Pilgrimage to Giverny

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Monet in his studio, working on the paintings that would line the galleries of l’Orangerie Museum in Paris.

Water lilies and reflections are one of my favorite subjects to paint. With three days in Paris this past July at the end of a painting trip in France, my top priority was a day trip to Giverny to visit Monet’s home and gardens, especially his water garden.

As a child I sat mesmerized before Monet’s paintings in the Art Institute of Chicago, the National Gallery in DC, and later at the Met and MOMA in New York. But the first time I visited l’Orangerie in Paris, surrounded on all sides by the magnificent murals that Monet created in the last years of his life, I felt that I was actually sitting at the side of the artist by his beautiful lagoon.

This time in Paris I hoped to visit the Louvre, the Orsay, the Musee Marmotan, and perhaps the Rodin Museum! Or at least as many of those places as I could. But I arrived at the Louvre to find the square FULL of people. It was the first Sunday of the month, and the museums were free. The place was mobbed. Same story at the Orsay. So I found myself again at l’Orangerie, and was able to get in with only a half hour wait.

It was wonderful to see these paintings again before my trip to Giverny. Downstairs a show on collector and dealer Paul Guillaume included miniature rooms from his apartment in Paris complete with tiny models of his African art collection! It reminded me of the hours I spent staring into the miniature rooms at the Art Institute of Chicago when as a child, I went to work with my dad! African art inspired and excited Guillaume, and many of the contemporary artists he represented such as Cezanne, Derain, Modigliani. I thought of my dad, who introduced me to the joys of museums, and always supported my exploration of art. He would have been as thrilled as I was to be there.

One of the miniature room s in the Orangerie, showing Paul Gilluame's collection of paintings and African art.

One of the miniature rooms in l’Orangerie, showing Paul Gilluame’s collection of paintings and African art.

When I emerged from the museum it was pouring. Soaked, I considered but gave up on my plans to visit any more museums, deciding that I had absorbed enough art and water for one day.

Mary, one of the other artists on the pastel trip, and I planned to rendezvous in Giverny on Monday. That morning I was at Gare St. Lazare, tickets in hand, waiting to see what platform the train would be on, when it suddenly disappeared from the board. Electrical problems in Rouen caused all the trains to be canceled on that line that day. Mary was staying in Rouen and was stranded as well. Disappointed, I took my pastels and went over to the Jardin des Plantes to do a little plein air painting.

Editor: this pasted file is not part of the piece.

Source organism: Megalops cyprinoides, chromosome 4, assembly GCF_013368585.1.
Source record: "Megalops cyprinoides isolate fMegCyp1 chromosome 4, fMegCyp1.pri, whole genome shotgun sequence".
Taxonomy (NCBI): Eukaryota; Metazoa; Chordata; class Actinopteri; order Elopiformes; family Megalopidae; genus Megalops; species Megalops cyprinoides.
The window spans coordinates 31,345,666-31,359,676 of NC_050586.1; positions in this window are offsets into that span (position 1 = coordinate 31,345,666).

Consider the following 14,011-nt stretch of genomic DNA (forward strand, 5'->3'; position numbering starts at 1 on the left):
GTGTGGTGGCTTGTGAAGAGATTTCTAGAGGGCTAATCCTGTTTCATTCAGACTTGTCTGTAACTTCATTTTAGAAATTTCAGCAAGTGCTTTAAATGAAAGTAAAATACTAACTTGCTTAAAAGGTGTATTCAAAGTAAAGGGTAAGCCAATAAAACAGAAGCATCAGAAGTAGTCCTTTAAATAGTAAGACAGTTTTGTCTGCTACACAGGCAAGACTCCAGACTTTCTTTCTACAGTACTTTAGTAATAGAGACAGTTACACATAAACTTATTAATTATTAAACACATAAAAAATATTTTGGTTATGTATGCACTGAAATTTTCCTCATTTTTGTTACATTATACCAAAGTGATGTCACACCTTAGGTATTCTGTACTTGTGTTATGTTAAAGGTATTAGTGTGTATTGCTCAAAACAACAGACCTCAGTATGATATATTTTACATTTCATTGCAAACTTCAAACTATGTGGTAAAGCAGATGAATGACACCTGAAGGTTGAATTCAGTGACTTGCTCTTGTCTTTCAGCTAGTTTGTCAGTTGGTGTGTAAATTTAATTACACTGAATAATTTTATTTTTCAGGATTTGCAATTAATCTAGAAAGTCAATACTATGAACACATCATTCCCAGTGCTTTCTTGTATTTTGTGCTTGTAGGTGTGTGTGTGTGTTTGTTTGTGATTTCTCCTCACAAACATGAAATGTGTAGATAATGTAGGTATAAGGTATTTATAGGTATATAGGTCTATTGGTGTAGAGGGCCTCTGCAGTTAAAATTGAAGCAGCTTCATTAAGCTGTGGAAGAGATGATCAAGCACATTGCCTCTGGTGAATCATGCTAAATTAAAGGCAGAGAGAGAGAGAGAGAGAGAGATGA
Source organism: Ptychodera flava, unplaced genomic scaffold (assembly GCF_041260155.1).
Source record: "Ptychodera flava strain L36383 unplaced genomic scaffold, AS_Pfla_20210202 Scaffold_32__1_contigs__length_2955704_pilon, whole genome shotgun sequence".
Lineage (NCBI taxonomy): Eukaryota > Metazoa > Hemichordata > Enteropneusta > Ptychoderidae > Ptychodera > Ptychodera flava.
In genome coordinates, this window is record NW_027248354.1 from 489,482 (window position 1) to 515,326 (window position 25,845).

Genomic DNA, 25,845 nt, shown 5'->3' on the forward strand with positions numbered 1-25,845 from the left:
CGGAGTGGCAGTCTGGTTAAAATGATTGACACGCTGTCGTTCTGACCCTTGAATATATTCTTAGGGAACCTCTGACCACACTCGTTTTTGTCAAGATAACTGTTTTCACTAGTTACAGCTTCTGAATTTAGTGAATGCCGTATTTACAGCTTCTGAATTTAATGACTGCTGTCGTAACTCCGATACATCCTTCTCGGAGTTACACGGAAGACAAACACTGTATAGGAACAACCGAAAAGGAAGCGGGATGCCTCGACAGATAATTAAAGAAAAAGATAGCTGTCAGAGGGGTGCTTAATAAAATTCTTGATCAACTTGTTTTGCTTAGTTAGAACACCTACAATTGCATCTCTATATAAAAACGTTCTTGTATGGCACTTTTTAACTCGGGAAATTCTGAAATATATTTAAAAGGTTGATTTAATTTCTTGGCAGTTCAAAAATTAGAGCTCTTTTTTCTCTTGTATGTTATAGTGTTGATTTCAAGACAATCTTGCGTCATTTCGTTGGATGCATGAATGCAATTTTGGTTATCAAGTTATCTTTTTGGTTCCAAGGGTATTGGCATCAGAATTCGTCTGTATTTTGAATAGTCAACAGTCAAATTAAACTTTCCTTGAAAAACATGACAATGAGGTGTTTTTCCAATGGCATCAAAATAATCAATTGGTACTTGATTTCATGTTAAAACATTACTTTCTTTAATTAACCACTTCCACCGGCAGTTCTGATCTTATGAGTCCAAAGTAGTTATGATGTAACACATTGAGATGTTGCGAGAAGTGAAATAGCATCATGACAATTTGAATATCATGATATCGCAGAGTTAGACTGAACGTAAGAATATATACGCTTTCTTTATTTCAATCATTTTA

The next day we resolved to try again. The forecast was calling for showers and then steady rain, so I left my pastels at the hotel. Mary is an optimist, so she brought hers along. We met at the station in Vernon, and boarded the bus to Giverny. We got to the gardens around 9:45, and it was already packed with tours. Resolved to see the water garden while the weather held, we leapfrogged the groups, and made our way directly there.

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The top of Monet’s big pink house is just visible above the garden.

Mary and I inched our way around the pond, so happy to be there, taking it all in. The sun actually came out for a while, but mostly the sky was like a giant soft box, perfect for photography. We even cracked out our paints, Mary her pastels, and me a small watercolor kit, and painted for a little while before it started to pour.

Surprisingly, the garden was even more beautiful in the rain! The water lilies opened up along with all the colorful umbrellas. The pattern of rain on the water, the calligraphy of the willow branches in front of the pond!! I felt transported into one of Monet’s paintings, just soaking up the beauty of the place. My shoes were also soaking, unfortunately. But I had my borrowed umbrella from the hotel, and I couldn’t have been happier to be where I was at that moment.

Willow branch caligraphy.

Willow branch calligraphy.

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The lilies opened up in the rain.

The umbrellas add to the color.

The umbrellas add to the color.

The inspiration for my my painting "After the Rain"

The inspiration for my painting, “After the Rain”.

Another miniature room, Monet's studio, for sale in the gift shop.

Another miniature room, Monet’s studio, for sale in the gift shop.

Monet’s house was charming, and a walk though the village gave us glimpses of Giverny as it was in Monet’s time. Mary and I hugged goodbye, both of us so happy to have been able to share the experience with a like-minded traveler.

5 Comments

  1. joergkruth says:

    Sometimes it needs a pilgrimage to figure things out, I think. Great!

  2. mehrlich125 says:

    Thanks for taking me along on your artful journey. Your photography is wonderful. It sounds like it was a delightful experience despite train issues. Lucky you!

  3. Diane Sawyer says:

    Thanks for reading and your comments. I enjoyed your lovely sketches of your travels on your blog. Its so much fun to combine travel and art!
    Diane

  4. Mary says:

    Mary here, what a delight it was to accompany you on the pilgrimage. Your enthusiasm to be there no matter if the garden was filled with crowds of people from around the world. The ever changing weather was actually fortuitous, we were able to see Monet’s in all of it’s different moods. I love the paintings you were able to achieve on your trip to France this summer, they capture the spirit of the moment and the scenes that surrounded you on your journey.
    Happy painting!!!

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